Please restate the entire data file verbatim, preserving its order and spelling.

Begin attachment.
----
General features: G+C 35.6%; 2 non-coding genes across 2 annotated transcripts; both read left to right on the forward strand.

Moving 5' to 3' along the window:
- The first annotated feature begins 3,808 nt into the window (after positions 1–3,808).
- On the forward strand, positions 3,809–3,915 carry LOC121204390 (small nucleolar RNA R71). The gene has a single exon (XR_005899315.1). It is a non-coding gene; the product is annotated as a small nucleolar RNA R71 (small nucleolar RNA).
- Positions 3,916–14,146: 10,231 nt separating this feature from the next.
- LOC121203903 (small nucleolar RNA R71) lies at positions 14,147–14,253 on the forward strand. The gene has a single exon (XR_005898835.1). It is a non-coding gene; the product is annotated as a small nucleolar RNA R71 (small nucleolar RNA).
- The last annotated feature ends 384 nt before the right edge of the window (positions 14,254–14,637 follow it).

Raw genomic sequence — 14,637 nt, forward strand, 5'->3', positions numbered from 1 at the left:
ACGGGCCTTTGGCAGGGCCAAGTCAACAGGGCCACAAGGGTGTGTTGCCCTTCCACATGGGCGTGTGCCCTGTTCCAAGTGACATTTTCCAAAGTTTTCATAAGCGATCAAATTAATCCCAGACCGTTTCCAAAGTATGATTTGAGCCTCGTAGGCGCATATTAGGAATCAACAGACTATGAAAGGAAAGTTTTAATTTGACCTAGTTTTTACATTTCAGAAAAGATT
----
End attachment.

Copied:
General features: G+C 35.6%; 2 non-coding genes across 2 annotated transcripts; both read left to right on the forward strand.

Moving 5' to 3' along the window:
- The first annotated feature begins 3,808 nt into the window (after positions 1–3,808).
- On the forward strand, positions 3,809–3,915 carry LOC121204390 (small nucleolar RNA R71). The gene has a single exon (XR_005899315.1). It is a non-coding gene; the product is annotated as a small nucleolar RNA R71 (small nucleolar RNA).
- Positions 3,916–14,146: 10,231 nt separating this feature from the next.
- LOC121203903 (small nucleolar RNA R71) lies at positions 14,147–14,253 on the forward strand. The gene has a single exon (XR_005898835.1). It is a non-coding gene; the product is annotated as a small nucleolar RNA R71 (small nucleolar RNA).
- The last annotated feature ends 384 nt before the right edge of the window (positions 14,254–14,637 follow it).

Raw genomic sequence — 14,637 nt, forward strand, 5'->3', positions numbered from 1 at the left:
ACGGGCCTTTGGCAGGGCCAAGTCAACAGGGCCACAAGGGTGTGTTGCCCTTCCACATGGGCGTGTGCCCTGTTCCAAGTGACATTTTCCAAAGTTTTCATAAGCGATCAAATTAATCCCAGACCGTTTCCAAAGTATGATTTGAGCCTCGTAGGCGCATATTAGGAATCAACAGACTATGAAAGGAAAGTTTTAATTTGACCTAGTTTTTACATTTCAGAAAAGATT